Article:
Breaking the Mold
Two veterans help civilians confront biases
by Johanna Droubay
Marine veteran Corbin Catmull (’17) says he was the last person on earth anyone would have expected to join the military. “I was really anti-authoritarian for awhile,” says Corbin, who has always resisted following a set path or meeting other people’s expectations. And when the expectation was that he would never commit to military service? He said, “I’m going. I’m all in.”
Corbin didn’t live up to the expectations many civilians have for members of the military. Right-wing? Conformist? Gun-loving? No. He didn’t fit the stereotype as a Marine, and he still doesn’t as a Marine veteran. But he isn’t the exception, he says. He’s the rule. “People think that the military is this specific, cookie-cutter molding system that creates a certain type of person. The reality couldn’t be more opposite.”
College classmates, neighbors, hiring managers, and acquaintances often make snap judgments about veterans’ politics, parenting styles, personalities, and mental health. And those assumptions create barriers between veterans and communities. Corbin says a painful irony lies in this division because if there’s one thing veterans have in common, it’s their desire to connect. “The thing that we all miss so much about the military is that sisterhood and that brotherhood we all had,” he explains.
This year, U.S. News and World Reportranked Westminster number 12 in “Best Colleges for Veterans – Regional Universities West.” But the college has had to work—and continues to work—to bridge the military-civilian divide.
“Since Trump, bias against veterans has exploded. People think we’re part of his club,” Veterans Center director Sylvia O’Hara says. “Conversations that I’ve been having now for almost eight years seem harder than ever before. But they’re the same conversations: veterans are people; we’re dynamic; we’re interesting; we all have different skillsets.”
Sylvia enlisted in the Army soon after 9/11, when she says she couldn’t go anywhere in uniform without being thanked. By the time Sylvia completed her service in 2008, the attitude had changed. “By then people were already exhausted. They would say, ‘Are we still there?’”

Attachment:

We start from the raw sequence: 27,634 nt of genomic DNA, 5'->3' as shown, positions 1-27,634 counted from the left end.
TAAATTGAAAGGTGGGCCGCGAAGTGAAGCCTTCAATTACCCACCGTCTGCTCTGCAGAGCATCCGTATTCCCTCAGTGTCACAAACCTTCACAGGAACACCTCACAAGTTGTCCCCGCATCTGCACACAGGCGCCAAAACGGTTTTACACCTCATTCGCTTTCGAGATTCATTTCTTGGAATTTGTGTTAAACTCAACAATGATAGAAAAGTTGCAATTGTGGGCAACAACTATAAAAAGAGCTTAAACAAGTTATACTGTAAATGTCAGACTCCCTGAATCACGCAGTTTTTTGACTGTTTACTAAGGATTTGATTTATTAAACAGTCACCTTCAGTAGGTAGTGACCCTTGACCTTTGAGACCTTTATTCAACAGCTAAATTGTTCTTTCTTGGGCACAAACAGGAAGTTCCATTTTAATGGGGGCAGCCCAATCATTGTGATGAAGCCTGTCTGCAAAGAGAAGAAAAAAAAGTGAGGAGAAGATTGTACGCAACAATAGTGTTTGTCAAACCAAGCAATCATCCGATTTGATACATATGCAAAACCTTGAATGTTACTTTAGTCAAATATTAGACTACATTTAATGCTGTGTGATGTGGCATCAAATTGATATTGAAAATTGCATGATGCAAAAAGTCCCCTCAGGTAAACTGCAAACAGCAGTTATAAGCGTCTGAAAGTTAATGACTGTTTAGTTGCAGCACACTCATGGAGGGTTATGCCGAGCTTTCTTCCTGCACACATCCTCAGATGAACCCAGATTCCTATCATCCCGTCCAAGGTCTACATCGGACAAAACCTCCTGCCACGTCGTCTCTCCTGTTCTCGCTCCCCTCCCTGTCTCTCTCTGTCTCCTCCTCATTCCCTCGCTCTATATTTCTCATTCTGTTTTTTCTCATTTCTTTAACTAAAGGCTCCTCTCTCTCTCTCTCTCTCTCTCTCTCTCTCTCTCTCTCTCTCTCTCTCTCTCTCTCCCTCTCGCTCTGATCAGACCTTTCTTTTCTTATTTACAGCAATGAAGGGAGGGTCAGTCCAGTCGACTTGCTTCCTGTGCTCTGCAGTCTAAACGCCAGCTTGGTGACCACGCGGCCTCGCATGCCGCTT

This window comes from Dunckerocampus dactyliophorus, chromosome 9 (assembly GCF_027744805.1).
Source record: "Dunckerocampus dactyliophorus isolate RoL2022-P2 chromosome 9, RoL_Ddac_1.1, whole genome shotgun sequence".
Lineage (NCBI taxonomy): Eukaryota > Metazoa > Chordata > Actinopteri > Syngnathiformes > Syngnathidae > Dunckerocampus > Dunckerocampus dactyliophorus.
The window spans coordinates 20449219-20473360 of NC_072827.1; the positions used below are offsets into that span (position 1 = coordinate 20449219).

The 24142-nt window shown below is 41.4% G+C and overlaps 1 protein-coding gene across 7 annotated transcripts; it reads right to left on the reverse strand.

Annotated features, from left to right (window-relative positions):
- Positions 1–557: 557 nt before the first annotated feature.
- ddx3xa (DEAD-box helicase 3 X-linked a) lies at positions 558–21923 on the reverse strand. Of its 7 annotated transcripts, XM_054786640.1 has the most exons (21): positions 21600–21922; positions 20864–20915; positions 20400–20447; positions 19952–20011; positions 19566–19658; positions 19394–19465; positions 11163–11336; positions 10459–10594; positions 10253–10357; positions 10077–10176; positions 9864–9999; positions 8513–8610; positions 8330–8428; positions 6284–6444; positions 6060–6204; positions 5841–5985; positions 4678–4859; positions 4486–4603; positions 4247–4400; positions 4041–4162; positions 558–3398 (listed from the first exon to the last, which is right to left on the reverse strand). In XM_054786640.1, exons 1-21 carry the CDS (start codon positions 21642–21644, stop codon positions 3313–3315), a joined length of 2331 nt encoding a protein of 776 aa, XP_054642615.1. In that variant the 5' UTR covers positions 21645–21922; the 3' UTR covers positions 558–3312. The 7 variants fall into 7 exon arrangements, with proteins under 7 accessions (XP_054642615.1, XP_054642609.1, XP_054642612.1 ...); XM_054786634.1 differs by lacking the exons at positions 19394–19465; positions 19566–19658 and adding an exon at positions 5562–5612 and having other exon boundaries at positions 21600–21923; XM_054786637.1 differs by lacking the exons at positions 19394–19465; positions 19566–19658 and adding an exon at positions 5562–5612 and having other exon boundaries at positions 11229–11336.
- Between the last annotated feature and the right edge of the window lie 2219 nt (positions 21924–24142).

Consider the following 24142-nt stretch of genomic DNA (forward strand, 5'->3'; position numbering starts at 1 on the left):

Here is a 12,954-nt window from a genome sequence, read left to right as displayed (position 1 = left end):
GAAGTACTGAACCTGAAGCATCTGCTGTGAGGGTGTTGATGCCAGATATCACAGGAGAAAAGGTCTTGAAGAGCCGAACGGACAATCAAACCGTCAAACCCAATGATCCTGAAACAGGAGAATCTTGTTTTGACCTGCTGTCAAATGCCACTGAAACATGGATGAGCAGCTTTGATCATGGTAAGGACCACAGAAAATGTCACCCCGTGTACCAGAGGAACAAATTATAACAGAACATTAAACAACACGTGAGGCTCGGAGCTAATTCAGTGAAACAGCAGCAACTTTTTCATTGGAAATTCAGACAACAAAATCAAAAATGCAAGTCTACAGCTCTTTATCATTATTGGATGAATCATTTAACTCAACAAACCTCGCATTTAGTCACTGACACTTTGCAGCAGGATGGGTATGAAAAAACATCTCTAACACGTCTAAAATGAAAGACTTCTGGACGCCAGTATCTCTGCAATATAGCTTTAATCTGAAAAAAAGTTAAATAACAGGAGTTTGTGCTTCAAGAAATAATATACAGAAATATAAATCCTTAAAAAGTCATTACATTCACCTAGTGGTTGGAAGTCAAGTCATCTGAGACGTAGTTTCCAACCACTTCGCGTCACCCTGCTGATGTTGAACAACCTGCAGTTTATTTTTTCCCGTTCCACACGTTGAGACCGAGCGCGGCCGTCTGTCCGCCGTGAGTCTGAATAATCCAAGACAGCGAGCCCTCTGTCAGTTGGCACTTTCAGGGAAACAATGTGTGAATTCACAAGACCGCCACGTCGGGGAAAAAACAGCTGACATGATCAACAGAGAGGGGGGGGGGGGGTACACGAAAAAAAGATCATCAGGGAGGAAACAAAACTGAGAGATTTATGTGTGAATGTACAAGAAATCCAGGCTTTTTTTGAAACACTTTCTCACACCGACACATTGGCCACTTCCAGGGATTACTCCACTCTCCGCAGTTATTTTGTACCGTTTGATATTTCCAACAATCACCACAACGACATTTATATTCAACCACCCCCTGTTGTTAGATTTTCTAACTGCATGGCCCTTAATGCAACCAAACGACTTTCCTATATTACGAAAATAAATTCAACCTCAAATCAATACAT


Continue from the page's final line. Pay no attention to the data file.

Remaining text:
At Westminster, Corbin says, “When I first got here, the question I got a lot was, ‘So did you shoot anybody?’” Corbin, who never deployed, says blunt questions like this one show a lack of understanding. “I think with any bias—whether it’s related to the military, ethnicity, sexual orientation, or any sort of group—when questions are that narrow-minded, it shows that people don’t really know members of that community.”
As a student worker, Corbin helped Sylvia build the Veterans Center from the ground up. The center opened in 2015 as a place for veterans to connect with each other and with the campus community. “We have all sorts of different programming that encourages students to come in and feel comfortable on campus,” Sylvia says. “The more comfortable they are on campus, the more likely they’re going to share their story. And the more likely that they share their story, the more likely people are going to stop dehumanizing them.”
Corbin’s own story is full of complexity and dashed expectations. The rebellious 20-year-old who joined the Marines in 2010 knew that enlisting would mean pushing himself to the limit and almost certainly deploying. But during his combat training, the mother of his three-year-old daughter died suddenly. He was moved to a unit where he wouldn’t have to deploy, which was a blessing for Corbin as a father, but more complicated for him as a Marine. He says, “I felt like I didn’t get the opportunity to serve exactly the way I wanted to.”
Working at the Veteran’s Center while he was a student gave Corbin the opportunity to serve the veteran community in a meaningful way. His unique experience positioned him to be especially dedicated and thoughtful in that role.
Sylvia hopes that as Westminster faculty and students study systems of oppression, they will also consider the struggles that veterans face and the systems that created the wars we fight. “Veterans often see war as a societal problem,” she says. “Civilians see war as a military problem. The disconnect acts as a barrier to progress and understanding.”
It can be exhausting for veterans to advocate for themselves and volunteer their stories, especially when they don’t know how those stories will be received.
Sylvia says, “I see this all the time where a veteran shares a story, and you can tell that it was just too much for the other person. And there’s not an emotional connection that says, ‘That was hard, or brave, or I’m sorry that you had to do that or see that.’ There is a tendency to gloss over it and say, ‘Do you want to go get lunch?’”
Perhaps if Americans are truly tired of the wars we are fighting, we should listen more carefully and compassionately to stories of war. “If somebody has been to war,” Sylvia says, “they might have an insight society needs to hear.”
About the Westminster Review
The Westminster Review is Westminster University’s bi-annual alumni magazine that is distributed to alumni and community members. Each issue aims to keep alumni updated on campus current events and highlights the accomplishments of current students, professors, and Westminster alum.